1. Deletion is very faster. Almost no (very minimal) transaction log is produced during this operation.
2. Data pages which are used by the table are de allocated for further use by SQL Server in other operations.
3. Identity column value is reset from its original default position. For example if a table has an identity column and identity value start form 1 then after running truncate command the value start incrementing back from 1.
4. As wiping out rows are very faster, so the number of locks are low. Although during TRUNCATE operation table and page lock happens but not each row.
5. TRUNCATE TABLE command does not support where clause, it also does not works if foreign key exists in the table. In addition, table participates in log shipping or replication also does not honor TRUNCATE table command.
6. Records removed by the TRUNCATE COMMAND cannot be restored even though the database recovery model is set to FULL.
7. TRUNCATE statement also does not fire triggers. DELETE Statement:
1. The DELETE statement removes rows one at a time. For each deleted row the operation writes an entry in the transaction log.
2. DELETE operation is more resource intensive thus consumes more database resources and locks.
3. Where clause can be included with the statement to restrict the number of affected rows.
4. Internally the DELETE operation does not cleanup rows immediately if the table has any index on it, The operation marks the affected rows "to be deleted". The marked records are known as GHOST RECORDS. Although these records are de allocated quickly by a background cleanup process for better performance.
-- DELETE, TRUNCATE and DROP Statements
The DELETE command is used to remove rows from a table.
A WHERE clause can be used to only remove some rows.
If no WHERE condition is specified, all rows will be removed.
After performing a DELETE operation you need to COMMIT or ROLLBACK the transaction to make the change permanent or to undo it.
Note that this operation will cause all DELETE triggers on the table to fire.
TRUNCATE removes all rows from a table.
The operation cannot be rolled back and no triggers will be fired.
As such, TRUCATE is faster and doesn't use as much undo space as a DELETE.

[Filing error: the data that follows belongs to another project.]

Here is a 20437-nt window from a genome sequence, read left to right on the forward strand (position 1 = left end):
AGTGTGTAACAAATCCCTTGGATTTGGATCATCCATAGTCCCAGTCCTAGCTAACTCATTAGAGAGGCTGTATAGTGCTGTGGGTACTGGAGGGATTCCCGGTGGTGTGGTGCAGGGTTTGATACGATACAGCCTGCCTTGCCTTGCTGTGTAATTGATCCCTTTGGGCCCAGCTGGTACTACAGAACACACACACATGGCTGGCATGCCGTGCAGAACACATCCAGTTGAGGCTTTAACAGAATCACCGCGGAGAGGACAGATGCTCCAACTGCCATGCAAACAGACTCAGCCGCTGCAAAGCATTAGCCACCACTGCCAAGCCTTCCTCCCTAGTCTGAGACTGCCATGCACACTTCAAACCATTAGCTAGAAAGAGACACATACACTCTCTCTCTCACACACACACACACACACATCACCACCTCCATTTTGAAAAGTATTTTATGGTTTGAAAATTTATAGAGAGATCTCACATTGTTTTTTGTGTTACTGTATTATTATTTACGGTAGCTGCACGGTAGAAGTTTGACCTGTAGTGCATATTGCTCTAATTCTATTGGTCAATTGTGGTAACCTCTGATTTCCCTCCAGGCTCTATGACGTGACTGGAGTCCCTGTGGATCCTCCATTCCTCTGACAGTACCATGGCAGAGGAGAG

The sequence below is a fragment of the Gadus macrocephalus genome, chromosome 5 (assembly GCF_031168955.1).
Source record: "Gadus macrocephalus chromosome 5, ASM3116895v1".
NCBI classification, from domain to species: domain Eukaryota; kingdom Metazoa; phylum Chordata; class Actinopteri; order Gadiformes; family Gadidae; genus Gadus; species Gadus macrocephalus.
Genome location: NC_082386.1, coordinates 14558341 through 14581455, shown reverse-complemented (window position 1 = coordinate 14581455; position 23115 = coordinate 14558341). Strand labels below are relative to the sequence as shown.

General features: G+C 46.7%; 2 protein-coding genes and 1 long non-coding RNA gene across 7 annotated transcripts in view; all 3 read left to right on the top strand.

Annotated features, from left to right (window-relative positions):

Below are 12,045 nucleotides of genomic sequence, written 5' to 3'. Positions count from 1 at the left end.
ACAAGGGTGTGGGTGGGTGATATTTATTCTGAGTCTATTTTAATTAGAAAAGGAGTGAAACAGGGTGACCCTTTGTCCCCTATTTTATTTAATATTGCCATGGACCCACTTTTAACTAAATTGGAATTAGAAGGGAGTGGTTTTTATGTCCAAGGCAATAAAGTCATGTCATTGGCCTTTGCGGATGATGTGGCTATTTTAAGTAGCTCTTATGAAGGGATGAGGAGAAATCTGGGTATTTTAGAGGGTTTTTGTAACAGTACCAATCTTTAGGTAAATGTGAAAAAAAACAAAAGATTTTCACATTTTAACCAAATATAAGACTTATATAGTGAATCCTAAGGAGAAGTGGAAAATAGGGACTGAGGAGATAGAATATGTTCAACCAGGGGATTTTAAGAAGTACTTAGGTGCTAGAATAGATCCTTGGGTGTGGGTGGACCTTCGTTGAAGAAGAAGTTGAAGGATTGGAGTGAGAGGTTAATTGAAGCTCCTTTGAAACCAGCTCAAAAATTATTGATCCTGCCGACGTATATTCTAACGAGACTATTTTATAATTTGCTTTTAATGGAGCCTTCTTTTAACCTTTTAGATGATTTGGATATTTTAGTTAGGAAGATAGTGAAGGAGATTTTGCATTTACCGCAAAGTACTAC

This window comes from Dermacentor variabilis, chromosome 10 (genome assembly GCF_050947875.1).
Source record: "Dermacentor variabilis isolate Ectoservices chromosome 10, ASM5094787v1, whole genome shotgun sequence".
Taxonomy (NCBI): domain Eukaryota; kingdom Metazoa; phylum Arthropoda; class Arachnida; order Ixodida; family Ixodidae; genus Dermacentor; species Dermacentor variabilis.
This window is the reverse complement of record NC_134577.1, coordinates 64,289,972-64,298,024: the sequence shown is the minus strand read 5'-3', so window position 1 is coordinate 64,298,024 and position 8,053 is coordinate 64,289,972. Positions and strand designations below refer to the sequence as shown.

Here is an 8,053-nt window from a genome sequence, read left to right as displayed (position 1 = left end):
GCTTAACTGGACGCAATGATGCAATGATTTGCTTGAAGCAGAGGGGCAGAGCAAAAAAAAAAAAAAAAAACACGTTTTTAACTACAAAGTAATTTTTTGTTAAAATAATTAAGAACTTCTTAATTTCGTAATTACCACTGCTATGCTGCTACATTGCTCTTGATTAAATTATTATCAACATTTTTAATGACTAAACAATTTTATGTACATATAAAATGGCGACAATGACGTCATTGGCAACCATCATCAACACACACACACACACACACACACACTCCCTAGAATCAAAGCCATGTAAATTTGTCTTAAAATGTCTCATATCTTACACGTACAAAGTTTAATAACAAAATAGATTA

The DROP command removes a table from the database.
All the tables' rows, indexes and privileges will also be removed.
No DML triggers will be fired. The operation cannot be rolled back.
--Difference between TRUNCATE and DELETE commands
1) TRUNCATE is a DDL command whereas DELETE is a DML command.
2) TRUNCATE is much faster than DELETE.
Reason:When you type DELETE.all the data get copied into the Rollback Tablespace first.then delete operation get performed.Thatswhy when you type ROLLBACK after deleting a table ,you can get back the data(The system get it for you from the Rollback Tablespace).All this process take time.But when you type TRUNCATE,it removes data directly without copying it into the Rollback Tablespace.
Thatswhy TRUNCATE is faster.Once you Truncate you cann't get back the data.
3) You cann't rollback in TRUNCATE but in DELETE you can rollback.
TRUNCATE removes the record permanently.
4) In case of TRUNCATE ,Trigger doesn't get fired.
But in DML commands like DELETE .Trigger get fired.
5) You cann't use conditions(WHERE clause) in TRUNCATE.
But in DELETE you can write conditions using WHERE clause
INSERTINTO Person VALUES
SET Gender = CASE Gender WHEN'M'THEN'F'ELSE'M'ENDSELECT *
Bastard Programmer from Hell
If you can't read my code, try converting it here[^]
We're currently implementing a warehouse management system with some customizations. One task is to plan the work in the warehouse by releasing waves of picking activities. The release is handled by a stored procedure. This stored procedure generates data on the amount of work that needs to be done, number of containers that are required, etc.. The planner needs to know this information in order to release the appropriate waves.
So, in order to capture the required data, we have another stored procedure which releases all waves that are not yet released and rolls back the transaction once it's done. This roll-back is a guarantee. The problem is that during this 'simulation' other queries are blocked, which creates a performance problem.
Is there a way to run the 'simulation' without blocking all other queries?
I imported data into a Ms Access 2013 from SQL and all the data is there. I created a Query and also created a report that will use the Query. So the Query returns all the data. There are around 590 000 records that needs to be displayed by the record and records that are returned by the Query. when i do a Print Preview it gives me
Page 32767 of 12224
So i am afraid to start printing because from this look it seems like it does not show all data, but my assumption is that Print Preview cant show all the data , even if i try to go to the last page, can anyone clear my assumption.
Spoted in Daniweb-- Sorry to rant. I hate websites. They are just wierd. They don't behave like normal code.
There are around 590 000 records...So i am afraid to start printing
You should be.
Why exactly do you think that you should print something that is probably going to be about 6000 pages (at 100 records per page).
Who has told you that they are going to read this? Have you suggested to them what 6000 pages represents? Perhaps if you put a box (10 x 500 packages) on their desk and ask them what they planned to do with that then you might start a conversation that would lead to reports that are actually useful.
Other than that I certainly wouldn't attempt to print that at one go. If it messes up in the middle you have to start the entire job over. So select 400 pages at a time and print.
Might tell them you need your own printer too as it is going to tie it up for quite a while.
Last Visit: 31-Dec-99 18:00 Last Update: 1-Oct-14 1:56